| email@example.com says...
| > How about a device to go in your transmitter that would shut it down if the
| > sticks were not moved in a certain time (programmable). It would turn on
| > again as soon as a stick was moved.
| So, you turn in the frequency pin. Whip out the spray, hose your baby
| down, and break out the towels. Got her all cleaned up and packed away,
| so you grab your transmitter as someone is taxiing his quarter scale out
| of the pits. Care to guess what happens next?
Pretty much the same thing that may have happened if your radio didn't
have a auto turn off feature. As long as the pilot's signal is
stronger than your signal, his plane has a good chance of not going
out of control. But the reletive strengths could certainly change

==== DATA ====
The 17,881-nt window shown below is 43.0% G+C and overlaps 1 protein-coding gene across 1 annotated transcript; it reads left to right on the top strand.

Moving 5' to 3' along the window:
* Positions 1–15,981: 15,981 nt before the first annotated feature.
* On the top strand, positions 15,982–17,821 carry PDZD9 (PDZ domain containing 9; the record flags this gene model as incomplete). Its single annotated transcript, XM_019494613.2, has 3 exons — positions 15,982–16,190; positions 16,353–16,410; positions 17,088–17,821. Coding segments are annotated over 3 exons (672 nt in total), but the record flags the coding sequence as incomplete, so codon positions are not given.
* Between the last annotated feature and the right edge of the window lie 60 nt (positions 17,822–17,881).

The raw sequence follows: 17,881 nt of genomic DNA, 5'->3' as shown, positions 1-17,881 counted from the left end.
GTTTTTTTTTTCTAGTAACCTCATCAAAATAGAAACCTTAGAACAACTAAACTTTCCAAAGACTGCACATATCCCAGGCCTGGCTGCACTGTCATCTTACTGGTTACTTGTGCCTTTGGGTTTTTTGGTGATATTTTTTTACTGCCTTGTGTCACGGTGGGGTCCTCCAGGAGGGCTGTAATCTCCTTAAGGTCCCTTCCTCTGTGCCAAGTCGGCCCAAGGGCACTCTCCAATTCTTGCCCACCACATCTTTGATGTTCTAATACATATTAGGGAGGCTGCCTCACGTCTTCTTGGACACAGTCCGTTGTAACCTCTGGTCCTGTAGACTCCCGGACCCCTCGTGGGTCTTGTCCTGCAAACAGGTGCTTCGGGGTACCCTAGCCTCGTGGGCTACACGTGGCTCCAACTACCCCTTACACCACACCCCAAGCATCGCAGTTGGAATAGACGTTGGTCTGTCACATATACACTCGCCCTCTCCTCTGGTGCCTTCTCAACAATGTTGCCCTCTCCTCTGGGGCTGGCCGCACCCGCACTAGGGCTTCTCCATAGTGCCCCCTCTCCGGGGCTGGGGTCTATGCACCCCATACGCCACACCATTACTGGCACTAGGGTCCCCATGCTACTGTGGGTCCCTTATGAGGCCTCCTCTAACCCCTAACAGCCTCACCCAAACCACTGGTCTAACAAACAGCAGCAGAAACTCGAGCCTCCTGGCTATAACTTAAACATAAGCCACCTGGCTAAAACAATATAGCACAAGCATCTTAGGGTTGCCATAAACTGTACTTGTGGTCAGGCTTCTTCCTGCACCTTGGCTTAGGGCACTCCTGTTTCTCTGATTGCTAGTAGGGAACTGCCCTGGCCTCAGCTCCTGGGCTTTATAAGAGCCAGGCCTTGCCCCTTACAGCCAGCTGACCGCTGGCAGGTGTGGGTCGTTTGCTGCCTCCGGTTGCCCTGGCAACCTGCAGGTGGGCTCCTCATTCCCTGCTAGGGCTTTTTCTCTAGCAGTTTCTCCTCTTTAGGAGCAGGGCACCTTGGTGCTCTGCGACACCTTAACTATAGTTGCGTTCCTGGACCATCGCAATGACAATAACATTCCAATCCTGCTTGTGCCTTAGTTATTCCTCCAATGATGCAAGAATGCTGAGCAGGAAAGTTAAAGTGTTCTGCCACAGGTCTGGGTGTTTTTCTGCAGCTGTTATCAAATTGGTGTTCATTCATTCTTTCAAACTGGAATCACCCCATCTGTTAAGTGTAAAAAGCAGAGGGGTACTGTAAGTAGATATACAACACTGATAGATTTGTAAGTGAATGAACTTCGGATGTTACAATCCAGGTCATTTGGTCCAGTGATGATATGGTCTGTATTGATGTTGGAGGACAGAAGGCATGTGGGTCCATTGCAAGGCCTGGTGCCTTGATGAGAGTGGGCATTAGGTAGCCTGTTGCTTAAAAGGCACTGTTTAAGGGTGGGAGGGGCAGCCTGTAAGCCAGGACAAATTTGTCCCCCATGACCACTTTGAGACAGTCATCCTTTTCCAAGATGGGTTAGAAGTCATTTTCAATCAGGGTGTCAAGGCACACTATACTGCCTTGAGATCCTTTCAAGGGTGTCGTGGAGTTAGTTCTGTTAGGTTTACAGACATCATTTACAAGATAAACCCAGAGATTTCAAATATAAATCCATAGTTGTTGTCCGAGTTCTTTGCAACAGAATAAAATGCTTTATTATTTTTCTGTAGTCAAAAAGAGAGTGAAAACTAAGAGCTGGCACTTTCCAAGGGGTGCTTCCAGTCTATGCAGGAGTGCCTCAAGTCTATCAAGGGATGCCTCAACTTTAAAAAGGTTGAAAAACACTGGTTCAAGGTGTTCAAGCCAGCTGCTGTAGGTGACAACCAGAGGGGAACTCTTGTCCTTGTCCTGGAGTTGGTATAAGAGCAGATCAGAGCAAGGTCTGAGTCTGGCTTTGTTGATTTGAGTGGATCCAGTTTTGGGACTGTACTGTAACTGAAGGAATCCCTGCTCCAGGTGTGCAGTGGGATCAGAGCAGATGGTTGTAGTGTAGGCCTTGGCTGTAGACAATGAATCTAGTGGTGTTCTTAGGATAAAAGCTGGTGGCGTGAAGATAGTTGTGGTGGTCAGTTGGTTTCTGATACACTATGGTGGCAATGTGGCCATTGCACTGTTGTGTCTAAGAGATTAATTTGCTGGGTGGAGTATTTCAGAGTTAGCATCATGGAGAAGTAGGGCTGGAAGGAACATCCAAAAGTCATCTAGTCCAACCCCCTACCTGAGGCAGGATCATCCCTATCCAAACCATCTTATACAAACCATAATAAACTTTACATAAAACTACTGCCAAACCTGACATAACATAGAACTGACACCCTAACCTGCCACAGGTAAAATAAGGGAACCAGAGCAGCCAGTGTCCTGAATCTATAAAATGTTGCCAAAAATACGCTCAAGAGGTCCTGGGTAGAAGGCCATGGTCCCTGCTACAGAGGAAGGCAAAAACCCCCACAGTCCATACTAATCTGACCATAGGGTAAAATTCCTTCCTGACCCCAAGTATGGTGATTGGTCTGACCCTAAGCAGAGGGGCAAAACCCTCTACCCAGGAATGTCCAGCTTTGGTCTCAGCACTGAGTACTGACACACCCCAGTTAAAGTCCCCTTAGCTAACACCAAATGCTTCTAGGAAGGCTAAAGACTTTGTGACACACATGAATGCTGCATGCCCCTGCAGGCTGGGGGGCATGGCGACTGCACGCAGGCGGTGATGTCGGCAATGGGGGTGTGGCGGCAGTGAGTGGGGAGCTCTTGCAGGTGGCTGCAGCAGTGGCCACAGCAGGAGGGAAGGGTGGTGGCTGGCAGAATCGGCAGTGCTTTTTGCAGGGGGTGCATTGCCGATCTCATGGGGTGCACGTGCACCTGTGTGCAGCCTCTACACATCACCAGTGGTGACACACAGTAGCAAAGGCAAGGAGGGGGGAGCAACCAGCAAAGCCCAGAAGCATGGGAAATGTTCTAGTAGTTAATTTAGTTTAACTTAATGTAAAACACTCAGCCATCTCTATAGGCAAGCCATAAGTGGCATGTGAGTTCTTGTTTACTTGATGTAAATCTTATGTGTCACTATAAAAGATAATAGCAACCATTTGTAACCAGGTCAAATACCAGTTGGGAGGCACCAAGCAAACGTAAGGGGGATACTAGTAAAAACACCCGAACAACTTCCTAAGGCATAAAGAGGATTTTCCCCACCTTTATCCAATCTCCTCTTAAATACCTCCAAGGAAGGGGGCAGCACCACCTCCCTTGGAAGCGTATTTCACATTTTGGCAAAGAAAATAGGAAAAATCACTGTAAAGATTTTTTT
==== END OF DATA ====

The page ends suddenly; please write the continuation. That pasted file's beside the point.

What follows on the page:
| What is the use of the turn it back on portion of the equation? I can
| see the auto turn off feature as a great idea.
One fun-fly contest idea is to see who can fly their plane the longest
without touching any controls at all. And glider pilots know to trim
their planes properly and not touch anything when looking for
thermals. It could be very bad for your transmitter to just turn
itself off during a flight.
Though a long enough delay (15-30 minutes?) would probably alleviate
To be fair though, this isn't a good idea for a gadget to add onto a
transmitter. Instead, it's a good idea for a feature to add to a
transmitter when you're building it.
Doug McLaren, firstname.lastname@example.org Speed thrills.